On 12 August 1922, one hundred years ago today, Arthur Griffith – nationalist editor and journalist, founder of Sinn Féin, lead negotiator of the Anglo-Irish Treaty, and President of Dáil Éireann – died suddenly in Dublin, aged just 51. The following week’s edition of the ‘Connacht Tribune,’ a pro-treaty newspaper, gave the following account:
“The news of the sudden death of Arthur Griffith was learned throughout Galway on Saturday with feelings akin to dismay. A private telegram received early in the morning was not regarded as true, the people refusing to believe that another Irish leader had been snatched by the hand of death in the hour of his triumph, and at a crisis when his services are so sorely needed”.
Mr. Padraig O’Maille [Pádraic Ó Máille, 1876-1946], T.D., despatched the following telegram to Mrs. Griffith: “On behalf of the people of Galway and myself I send you sincerest sympathy on the death of your illustrious husband, and my dear friend, Arthur Griffith. – Padraig O’Maille.”
Mr. Padraig O’Maille and Dr. Dillon, a member of the Standing Committee of Sinn Fein, were close personal friends of Mr. Griffith. They were much affected on hearing of the death of the President [of Dáil Éireann], and declared that Mr. Griffith was one of the clearest thinkers and soundest guides that Ireland had produced. His death was no doubt hurried by the anxiety that seemed to be the fate of every Irish leader. Nevertheless the policy which he had so well laid would be carried on unaltered until the will of the Irish people prevailed in their own land. He hoped that over his grave those who wanted to wreck all our hopes and plunge us into another generation of strife would pause.
Galway Employers’ Federation, at a specially-convened meeting on Tuesday, decided spontaneously to close all shops on Wednesday during the period of the funeral as a mark of respect to the memory of President Griffith. The action was taken quite voluntarily, and without any suggestion from any source. In this respect it was in striking contrast with the compulsory closings first introduced by the Auxiliaries and Black-and-Tans, and imitated, on occasion, since their departure.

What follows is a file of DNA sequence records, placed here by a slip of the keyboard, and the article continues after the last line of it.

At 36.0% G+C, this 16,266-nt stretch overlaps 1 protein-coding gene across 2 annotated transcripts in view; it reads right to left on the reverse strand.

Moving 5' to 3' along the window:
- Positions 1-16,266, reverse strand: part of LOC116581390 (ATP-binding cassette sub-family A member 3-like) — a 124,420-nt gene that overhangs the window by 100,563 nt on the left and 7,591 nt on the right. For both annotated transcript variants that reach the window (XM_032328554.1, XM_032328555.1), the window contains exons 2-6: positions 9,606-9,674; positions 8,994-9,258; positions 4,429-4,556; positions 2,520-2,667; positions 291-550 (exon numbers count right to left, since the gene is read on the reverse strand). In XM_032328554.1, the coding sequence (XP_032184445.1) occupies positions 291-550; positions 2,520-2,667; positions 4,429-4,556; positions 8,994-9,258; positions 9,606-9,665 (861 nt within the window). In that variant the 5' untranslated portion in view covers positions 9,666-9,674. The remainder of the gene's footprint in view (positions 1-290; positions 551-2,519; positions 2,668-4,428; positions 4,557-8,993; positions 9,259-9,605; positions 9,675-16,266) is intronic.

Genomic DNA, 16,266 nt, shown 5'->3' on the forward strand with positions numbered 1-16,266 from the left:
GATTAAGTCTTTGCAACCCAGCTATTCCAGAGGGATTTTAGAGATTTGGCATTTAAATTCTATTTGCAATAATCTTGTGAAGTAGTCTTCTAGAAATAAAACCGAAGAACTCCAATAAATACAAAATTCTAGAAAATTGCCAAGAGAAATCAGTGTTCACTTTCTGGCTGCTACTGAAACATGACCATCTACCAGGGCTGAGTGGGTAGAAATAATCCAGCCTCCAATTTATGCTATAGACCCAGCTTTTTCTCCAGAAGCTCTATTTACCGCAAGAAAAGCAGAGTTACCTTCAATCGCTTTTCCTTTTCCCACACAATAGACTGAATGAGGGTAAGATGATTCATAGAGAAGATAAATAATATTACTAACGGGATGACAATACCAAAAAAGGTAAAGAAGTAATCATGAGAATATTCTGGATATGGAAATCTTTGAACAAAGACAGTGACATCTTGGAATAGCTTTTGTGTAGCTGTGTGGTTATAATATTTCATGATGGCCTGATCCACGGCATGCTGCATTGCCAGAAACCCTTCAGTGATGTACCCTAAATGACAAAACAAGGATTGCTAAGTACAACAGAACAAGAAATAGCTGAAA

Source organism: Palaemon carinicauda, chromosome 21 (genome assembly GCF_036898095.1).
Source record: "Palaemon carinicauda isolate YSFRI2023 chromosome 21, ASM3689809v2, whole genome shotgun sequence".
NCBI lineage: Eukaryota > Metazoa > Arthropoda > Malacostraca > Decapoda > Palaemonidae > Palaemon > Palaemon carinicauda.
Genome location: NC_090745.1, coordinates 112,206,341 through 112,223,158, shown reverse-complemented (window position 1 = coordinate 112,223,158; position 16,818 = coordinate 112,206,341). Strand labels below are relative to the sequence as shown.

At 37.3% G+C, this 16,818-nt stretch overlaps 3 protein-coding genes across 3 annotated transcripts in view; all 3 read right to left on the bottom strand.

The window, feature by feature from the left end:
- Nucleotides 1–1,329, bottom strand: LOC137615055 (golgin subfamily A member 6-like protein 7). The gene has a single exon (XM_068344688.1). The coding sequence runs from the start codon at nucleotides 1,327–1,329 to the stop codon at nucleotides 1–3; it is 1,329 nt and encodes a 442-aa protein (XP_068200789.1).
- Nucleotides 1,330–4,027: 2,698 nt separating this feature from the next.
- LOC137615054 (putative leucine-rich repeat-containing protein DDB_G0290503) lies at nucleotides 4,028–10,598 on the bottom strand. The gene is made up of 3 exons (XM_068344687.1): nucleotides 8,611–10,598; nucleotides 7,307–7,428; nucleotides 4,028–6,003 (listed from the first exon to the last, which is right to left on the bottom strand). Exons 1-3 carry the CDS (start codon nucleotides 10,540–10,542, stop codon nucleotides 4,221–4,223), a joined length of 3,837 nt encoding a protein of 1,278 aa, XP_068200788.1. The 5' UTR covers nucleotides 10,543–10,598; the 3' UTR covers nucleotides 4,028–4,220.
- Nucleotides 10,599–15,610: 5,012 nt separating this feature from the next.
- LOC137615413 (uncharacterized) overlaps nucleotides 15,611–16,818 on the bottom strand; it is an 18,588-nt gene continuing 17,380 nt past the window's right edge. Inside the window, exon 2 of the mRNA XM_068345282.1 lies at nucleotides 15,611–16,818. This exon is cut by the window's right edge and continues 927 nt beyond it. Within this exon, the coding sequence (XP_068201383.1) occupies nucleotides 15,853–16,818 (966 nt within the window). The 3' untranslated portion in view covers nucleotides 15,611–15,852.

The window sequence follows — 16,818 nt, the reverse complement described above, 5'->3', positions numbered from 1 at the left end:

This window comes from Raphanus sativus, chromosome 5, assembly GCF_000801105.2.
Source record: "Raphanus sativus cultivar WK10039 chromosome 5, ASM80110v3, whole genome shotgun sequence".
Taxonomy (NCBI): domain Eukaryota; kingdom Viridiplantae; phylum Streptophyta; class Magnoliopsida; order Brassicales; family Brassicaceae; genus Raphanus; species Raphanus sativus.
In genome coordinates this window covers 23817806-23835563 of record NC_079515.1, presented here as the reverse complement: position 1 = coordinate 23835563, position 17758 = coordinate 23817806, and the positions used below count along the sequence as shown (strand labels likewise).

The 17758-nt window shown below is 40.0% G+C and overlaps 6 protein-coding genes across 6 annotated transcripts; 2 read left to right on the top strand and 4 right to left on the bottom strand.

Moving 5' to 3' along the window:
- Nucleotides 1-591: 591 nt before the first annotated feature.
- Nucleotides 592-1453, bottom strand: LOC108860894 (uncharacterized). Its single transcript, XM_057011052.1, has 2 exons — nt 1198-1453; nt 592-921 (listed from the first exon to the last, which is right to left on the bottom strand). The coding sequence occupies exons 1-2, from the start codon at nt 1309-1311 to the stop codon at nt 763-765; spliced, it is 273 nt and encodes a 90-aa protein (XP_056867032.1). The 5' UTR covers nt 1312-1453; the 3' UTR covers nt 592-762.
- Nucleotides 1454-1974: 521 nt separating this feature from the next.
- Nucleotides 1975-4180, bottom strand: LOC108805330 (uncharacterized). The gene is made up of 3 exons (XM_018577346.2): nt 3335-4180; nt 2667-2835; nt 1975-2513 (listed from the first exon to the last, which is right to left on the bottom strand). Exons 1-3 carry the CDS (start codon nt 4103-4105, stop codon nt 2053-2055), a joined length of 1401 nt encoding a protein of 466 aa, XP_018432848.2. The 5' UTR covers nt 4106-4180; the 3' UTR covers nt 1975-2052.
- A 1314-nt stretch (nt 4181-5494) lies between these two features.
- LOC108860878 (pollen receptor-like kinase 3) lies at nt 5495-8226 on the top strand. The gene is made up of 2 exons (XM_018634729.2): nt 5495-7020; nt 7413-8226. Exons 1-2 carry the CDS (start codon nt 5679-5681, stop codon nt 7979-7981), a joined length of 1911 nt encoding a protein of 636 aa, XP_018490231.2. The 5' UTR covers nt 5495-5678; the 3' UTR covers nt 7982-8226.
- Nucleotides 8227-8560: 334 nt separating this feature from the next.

Arthur Griffith was the symbol of freedom for every man and woman within the Irish nation, and it was as such that his memory was spontaneously honoured. Prayers for the happy repose of the soul of the dead President were said at most of the city churches on Sunday and Tuesday.”
In the following days, Galway Urban District Council adjourned its meeting as a mark of respect to the memory of the late President and appointed Dr Thomas Walsh, chairman of the Urban Council and professor of pathology at UCG, and Martin J. Cooke, vice-chairman of the Urban Council, to represent the citizens of Galway at the funeral.
The Galway writer, Pádraic Ó Conaire, wrote an obituary for Griffith, which was published in ‘The Free State’ newspaper on 2 September 1922. In translation, it concluded: “I would like to chronicle his writing and assess his literature. I would like to interpret his economic philosophy and his opinion on the place of the workers in the state. I would like to acknowledge his decorum and manners in the company of friends, his funny sense of humour and how friendly he was, but I would fill the entire paper in order to do him justice. Only one thing needs saying: this country lost one of the noblest men ever born here, and the most far-sighted leader it has ever had, when the great Arthur Griffith was laid to rest.”
For more on Galway’s revolutionary period visit Revolution in Galway, 1913-1923.